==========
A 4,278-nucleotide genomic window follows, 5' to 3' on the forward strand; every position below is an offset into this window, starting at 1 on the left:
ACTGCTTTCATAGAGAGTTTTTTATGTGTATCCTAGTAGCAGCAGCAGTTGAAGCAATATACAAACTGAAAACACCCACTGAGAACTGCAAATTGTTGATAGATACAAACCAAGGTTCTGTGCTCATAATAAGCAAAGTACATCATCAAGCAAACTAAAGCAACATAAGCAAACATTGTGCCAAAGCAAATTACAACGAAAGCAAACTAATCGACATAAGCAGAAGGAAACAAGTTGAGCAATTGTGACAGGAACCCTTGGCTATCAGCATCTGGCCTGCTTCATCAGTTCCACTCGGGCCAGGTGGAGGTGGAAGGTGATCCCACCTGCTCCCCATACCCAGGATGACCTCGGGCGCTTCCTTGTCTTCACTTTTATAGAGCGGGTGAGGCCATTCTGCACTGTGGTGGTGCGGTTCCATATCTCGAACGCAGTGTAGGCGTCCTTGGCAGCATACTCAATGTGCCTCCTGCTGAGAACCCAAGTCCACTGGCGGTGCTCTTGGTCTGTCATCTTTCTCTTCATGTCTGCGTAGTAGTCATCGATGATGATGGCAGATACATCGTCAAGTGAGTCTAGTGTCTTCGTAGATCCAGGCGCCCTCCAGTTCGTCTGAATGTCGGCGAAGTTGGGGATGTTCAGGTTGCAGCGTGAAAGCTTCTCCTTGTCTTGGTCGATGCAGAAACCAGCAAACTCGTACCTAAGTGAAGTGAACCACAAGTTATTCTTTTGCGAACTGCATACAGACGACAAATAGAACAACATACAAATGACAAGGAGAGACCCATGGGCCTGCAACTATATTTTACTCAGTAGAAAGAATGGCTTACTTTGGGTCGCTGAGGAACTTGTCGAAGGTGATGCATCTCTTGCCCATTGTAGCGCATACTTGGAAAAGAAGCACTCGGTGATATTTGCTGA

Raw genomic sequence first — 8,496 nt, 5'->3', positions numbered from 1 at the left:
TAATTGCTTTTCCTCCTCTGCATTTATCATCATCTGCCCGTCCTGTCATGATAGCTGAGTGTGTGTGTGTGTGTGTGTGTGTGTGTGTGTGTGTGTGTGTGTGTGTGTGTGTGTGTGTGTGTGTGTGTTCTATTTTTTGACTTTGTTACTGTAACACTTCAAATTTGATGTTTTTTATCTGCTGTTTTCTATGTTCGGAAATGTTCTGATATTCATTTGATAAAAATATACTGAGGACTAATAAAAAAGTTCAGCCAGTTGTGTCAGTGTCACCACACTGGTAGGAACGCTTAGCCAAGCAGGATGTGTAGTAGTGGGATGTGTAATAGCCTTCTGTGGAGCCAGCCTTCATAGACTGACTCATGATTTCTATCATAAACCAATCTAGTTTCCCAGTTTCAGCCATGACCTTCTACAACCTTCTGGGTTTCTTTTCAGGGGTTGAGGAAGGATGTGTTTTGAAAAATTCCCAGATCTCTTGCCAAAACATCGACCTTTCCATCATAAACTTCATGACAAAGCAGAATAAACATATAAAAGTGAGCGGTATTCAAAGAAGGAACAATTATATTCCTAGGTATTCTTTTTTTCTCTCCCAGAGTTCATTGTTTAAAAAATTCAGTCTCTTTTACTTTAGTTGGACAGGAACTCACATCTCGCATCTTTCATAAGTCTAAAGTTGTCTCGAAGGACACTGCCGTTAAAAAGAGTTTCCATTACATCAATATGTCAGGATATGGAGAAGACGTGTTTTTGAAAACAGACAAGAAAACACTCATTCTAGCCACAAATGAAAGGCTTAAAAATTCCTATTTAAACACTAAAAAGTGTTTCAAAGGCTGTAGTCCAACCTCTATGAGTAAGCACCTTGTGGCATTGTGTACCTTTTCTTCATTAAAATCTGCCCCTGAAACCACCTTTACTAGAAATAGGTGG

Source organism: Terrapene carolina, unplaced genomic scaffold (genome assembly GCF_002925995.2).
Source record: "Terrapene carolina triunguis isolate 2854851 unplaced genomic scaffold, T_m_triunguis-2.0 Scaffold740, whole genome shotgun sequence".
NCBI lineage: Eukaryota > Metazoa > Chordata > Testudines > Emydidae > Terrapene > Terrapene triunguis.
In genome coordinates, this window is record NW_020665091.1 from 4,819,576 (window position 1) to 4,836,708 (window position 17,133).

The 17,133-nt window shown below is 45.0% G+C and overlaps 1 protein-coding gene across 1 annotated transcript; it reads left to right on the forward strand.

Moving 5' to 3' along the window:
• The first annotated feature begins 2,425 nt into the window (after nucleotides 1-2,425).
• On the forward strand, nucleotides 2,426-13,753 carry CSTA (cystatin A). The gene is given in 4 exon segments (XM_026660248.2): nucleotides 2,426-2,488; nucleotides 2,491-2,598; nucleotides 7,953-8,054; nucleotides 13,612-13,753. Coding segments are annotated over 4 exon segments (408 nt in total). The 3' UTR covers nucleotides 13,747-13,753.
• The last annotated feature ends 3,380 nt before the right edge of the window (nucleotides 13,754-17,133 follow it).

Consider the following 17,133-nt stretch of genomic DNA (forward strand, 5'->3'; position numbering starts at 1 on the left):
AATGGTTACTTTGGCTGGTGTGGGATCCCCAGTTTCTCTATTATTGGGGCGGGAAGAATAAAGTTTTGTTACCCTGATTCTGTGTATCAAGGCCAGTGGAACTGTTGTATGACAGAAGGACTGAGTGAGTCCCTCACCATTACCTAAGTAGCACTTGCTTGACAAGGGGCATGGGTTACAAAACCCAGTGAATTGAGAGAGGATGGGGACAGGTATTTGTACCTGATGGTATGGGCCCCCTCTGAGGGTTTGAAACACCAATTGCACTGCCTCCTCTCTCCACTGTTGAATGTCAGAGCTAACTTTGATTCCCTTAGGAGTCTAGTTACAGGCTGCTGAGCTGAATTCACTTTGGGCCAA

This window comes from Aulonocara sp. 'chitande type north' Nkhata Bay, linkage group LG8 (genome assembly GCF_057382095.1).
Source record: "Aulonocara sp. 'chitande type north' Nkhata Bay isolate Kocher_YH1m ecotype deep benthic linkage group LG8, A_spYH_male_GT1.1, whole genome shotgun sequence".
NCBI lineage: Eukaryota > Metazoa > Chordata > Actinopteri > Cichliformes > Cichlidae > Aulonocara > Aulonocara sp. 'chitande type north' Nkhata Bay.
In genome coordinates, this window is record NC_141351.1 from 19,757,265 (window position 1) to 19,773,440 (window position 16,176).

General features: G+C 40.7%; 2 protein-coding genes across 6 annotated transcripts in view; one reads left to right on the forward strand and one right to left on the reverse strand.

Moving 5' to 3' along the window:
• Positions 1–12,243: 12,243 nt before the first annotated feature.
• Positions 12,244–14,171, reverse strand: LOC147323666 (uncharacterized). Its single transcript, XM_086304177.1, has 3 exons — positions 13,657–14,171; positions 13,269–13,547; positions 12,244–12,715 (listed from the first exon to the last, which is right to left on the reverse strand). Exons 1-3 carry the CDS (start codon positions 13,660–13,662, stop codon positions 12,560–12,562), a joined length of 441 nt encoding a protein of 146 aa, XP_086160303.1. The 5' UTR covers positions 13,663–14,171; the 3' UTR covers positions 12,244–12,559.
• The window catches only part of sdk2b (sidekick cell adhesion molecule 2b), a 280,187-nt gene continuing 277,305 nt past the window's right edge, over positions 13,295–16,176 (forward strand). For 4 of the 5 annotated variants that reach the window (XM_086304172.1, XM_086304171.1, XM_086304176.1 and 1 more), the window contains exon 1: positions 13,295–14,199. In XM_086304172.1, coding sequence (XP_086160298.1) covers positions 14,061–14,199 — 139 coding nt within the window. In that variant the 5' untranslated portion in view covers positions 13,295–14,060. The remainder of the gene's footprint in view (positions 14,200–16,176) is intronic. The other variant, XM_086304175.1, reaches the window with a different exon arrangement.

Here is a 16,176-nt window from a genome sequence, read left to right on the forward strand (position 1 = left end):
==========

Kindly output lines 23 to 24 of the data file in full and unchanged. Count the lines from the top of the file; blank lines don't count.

• Positions 12,244–14,171, reverse strand: LOC147323666 (uncharacterized). Its single transcript, XM_086304177.1, has 3 exons — positions 13,657–14,171; positions 13,269–13,547; positions 12,244–12,715 (listed from the first exon to the last, which is right to left on the reverse strand). Exons 1-3 carry the CDS (start codon positions 13,660–13,662, stop codon positions 12,560–12,562), a joined length of 441 nt encoding a protein of 146 aa, XP_086160303.1. The 5' UTR covers positions 13,663–14,171; the 3' UTR covers positions 12,244–12,559.
• The window catches only part of sdk2b (sidekick cell adhesion molecule 2b), a 280,187-nt gene continuing 277,305 nt past the window's right edge, over positions 13,295–16,176 (forward strand). For 4 of the 5 annotated variants that reach the window (XM_086304172.1, XM_086304171.1, XM_086304176.1 and 1 more), the window contains exon 1: positions 13,295–14,199. In XM_086304172.1, coding sequence (XP_086160298.1) covers positions 14,061–14,199 — 139 coding nt within the window. In that variant the 5' untranslated portion in view covers positions 13,295–14,060. The remainder of the gene's footprint in view (positions 14,200–16,176) is intronic. The other variant, XM_086304175.1, reaches the window with a different exon arrangement.